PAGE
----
“Creativity is intelligence having fun.” – Albert Einstein
Practising visualisation can help you achieve exactly what you want in life without actually having to physically practise. Not only does it expand your creativity, it also prepares you for the goals you are seeking.
Let’s begin with a classic example of the power of visualisation.
During the Cold War, the Russian human rights activist, Natan Sharansky, was accused of spying for the US government and was given a nine-year prison sentence in the former Soviet Union – much of it spent in solitary confinement in Siberia.
As a child, Sharansky had been a chess prodigy becoming a champion of his native Ukrainian town of Donetsk. In his lonely, dark cell, forbidden to read or write, Sharansky decided to visualise chess games in his head, playing on both sides, moving black and white pieces. When asked what was he doing by his captors on several occasions he is quoted as saying,
“Don’t disturb me, I’m playing chess.”
Given that his jailers could see no chess board or pieces and there was no chair or table, they were increasingly convinced that he was becoming psychologically unstable. But it was the visualisation of chess matches (and dreaming of becoming a world champion) that kept him sane and probably improved his game. As Sharansky later said, “I played thousands of games – I won them all.”
Indeed in 1996, Sharansky (at the time, Minister of Trade in the Israeli Government) went on to beat the then world chess champion, Garry Kasparov, in a simultaneous competition.
Most of us are unlikely to be as focussed as Natan Sharansky, but the art of mental visualisation is something that everyone can benefit from, regardless of your situation and capabilities.
Neuroscientists have found that our thoughts produce the same mental commands as our actual physical actions making visualisation even more significant. Our imagination impacts many of the cognitive processes in the brain — our motor control, attention, perception, planning, and memory.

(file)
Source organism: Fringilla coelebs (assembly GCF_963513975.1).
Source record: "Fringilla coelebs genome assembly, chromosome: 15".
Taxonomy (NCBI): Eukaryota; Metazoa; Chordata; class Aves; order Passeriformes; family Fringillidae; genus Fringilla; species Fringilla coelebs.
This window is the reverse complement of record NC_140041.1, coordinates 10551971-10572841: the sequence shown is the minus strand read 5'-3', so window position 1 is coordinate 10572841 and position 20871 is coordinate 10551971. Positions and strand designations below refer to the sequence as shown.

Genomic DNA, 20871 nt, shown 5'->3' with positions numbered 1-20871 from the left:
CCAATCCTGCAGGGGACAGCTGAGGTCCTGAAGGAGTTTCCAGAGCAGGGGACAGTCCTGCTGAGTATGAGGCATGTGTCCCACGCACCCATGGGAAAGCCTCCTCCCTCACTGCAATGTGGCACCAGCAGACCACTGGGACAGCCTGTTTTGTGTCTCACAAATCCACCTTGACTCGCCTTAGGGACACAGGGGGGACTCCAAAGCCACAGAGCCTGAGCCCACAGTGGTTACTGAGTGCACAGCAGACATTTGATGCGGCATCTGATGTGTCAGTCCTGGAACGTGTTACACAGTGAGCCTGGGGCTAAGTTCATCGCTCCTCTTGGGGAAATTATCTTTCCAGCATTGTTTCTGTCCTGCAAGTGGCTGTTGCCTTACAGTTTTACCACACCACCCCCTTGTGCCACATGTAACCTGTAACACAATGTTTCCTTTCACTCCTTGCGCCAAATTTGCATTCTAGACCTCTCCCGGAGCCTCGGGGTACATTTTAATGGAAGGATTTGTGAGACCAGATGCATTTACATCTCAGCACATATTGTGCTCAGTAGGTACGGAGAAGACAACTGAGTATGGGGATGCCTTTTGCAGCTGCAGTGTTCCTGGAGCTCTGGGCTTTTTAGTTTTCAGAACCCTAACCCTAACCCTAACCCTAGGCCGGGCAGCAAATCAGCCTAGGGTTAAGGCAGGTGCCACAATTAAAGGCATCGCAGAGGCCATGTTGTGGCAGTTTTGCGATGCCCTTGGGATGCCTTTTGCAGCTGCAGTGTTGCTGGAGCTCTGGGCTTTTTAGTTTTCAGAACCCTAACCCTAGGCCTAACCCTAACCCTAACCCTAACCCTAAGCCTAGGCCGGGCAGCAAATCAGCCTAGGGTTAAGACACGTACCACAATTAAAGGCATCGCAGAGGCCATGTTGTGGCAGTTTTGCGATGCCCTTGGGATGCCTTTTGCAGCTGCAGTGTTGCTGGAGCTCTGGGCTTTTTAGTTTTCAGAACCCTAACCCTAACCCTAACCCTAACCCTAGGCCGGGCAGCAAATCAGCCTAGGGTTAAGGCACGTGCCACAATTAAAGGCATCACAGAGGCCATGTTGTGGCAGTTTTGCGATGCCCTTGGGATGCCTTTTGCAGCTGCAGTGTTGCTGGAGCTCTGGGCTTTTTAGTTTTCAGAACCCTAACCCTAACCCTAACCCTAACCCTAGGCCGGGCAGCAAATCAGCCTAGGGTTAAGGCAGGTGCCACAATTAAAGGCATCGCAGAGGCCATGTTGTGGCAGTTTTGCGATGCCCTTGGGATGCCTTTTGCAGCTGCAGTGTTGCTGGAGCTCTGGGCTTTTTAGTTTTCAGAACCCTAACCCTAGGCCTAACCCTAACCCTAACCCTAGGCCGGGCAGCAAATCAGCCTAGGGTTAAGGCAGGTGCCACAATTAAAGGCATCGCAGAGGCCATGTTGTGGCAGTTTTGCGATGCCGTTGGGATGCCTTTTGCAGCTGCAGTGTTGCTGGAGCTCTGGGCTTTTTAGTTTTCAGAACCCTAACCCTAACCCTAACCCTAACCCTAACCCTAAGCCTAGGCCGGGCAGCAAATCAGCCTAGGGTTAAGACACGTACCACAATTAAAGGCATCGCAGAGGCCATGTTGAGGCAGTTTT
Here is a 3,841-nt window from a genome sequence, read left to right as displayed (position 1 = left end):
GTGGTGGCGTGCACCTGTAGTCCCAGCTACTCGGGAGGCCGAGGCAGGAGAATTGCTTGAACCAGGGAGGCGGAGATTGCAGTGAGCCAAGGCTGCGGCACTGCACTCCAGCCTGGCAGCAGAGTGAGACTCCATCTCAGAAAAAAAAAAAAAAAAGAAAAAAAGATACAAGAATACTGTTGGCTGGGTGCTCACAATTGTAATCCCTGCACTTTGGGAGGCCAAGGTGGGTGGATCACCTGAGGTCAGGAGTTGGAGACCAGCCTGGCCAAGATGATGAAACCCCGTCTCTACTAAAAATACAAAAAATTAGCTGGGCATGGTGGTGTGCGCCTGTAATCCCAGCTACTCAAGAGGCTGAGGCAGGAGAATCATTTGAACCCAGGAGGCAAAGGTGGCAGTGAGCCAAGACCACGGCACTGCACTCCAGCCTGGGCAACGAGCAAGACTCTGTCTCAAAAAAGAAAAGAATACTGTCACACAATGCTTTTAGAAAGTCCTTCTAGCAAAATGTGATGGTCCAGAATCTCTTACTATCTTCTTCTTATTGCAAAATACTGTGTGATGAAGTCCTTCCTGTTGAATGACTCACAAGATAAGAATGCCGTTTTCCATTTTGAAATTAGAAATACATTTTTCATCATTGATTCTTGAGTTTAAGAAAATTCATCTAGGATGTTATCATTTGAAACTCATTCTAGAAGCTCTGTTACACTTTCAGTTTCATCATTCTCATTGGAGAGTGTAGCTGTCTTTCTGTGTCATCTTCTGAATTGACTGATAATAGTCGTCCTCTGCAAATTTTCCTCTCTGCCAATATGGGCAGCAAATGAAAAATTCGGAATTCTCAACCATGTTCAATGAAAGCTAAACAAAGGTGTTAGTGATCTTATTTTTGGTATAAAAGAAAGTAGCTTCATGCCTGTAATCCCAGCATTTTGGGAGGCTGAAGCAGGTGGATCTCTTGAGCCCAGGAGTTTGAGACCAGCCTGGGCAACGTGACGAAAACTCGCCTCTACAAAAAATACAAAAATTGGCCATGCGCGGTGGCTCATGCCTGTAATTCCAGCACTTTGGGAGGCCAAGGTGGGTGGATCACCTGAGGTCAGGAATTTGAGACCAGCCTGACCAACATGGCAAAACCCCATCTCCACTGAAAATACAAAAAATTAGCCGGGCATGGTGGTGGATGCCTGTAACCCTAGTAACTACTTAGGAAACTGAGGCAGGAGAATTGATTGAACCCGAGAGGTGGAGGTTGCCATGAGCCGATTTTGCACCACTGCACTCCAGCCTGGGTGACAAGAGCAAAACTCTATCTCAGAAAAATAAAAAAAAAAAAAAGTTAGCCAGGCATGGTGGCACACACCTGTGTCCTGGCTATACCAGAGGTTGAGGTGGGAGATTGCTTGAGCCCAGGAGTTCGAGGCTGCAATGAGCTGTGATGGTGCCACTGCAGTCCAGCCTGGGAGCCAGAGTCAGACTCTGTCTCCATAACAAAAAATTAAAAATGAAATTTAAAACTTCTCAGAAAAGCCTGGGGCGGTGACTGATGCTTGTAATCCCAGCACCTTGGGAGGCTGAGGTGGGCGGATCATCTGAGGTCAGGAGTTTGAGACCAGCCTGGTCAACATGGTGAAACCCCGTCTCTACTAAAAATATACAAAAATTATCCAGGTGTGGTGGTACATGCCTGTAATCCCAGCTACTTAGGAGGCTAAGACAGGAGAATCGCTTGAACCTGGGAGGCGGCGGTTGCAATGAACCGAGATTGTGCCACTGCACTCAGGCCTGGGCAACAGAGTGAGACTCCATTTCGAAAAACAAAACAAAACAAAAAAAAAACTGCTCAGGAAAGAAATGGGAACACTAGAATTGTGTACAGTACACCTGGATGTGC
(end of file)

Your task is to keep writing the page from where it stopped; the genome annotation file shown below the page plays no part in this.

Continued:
This means that the brain is learning and training for actual performance during visualisation. Not only can visualisation improve and enhance your thinking, it also has the effect of rewiring the brain and improving mental health.
A research study on brain activity in weightlifters found that the brain patterns involved in actually lifting weights was very similar to when they just visualised or imagined lifting. The research demonstrated and confirmed that practising mental visualisation is just as effective as actual physical practice (Source: Guang Yue 2004).
Guang Yue, a psychologist from the USA, made a comparison between a group of people where one group performed weight exercises and a similar group followed a regime of mental visual exercise over a period of 12 weeks. His results found that there was an increase of a 53% in muscle strength in the group who had performed physical exercise. The group that practised mental visualisation or virtual weight exercises also increased muscle strength by 35%. This result confirms that combining both visual and physical exercises would give improved results.
It’s becoming clear that visualisation, whether used by chess players, athletes or others, can enhance performance in many areas of life.
The studies show the power of the mind-body connection and how our thoughts determine our behaviour which is a key factor in achieving improved mental well-being. Our psychology is fundamental to our achievement and to the success we obtain through our endeavours’.
Visualisation is now considered a central part of any professional athlete’s training. Those that have used this technique to rise to the top of their sports include footballer Wayne Rooney, rugby player Jonny Wilkinson, athlete Jessica Ennis-Hill and tennis player Andy Murray.
Professional athletes use vivid, detailed internal imagery to replay their performances including all aspects of how they felt and reacted.
A frequently quoted example is Jack Nicklaus, former world champion golfer, who said: “I never hit a shot, not even in practice, without having a very sharp in-focus picture of it in my head”.
Boxing legend, Muhammad Ali, used mental rehearsal and practise to enhance his performance in the ring. His technique included affirmation, visualisation, mental rehearsal and self-confirmation. His confidence was reflected in his repeated affirmation, “I am the greatest”.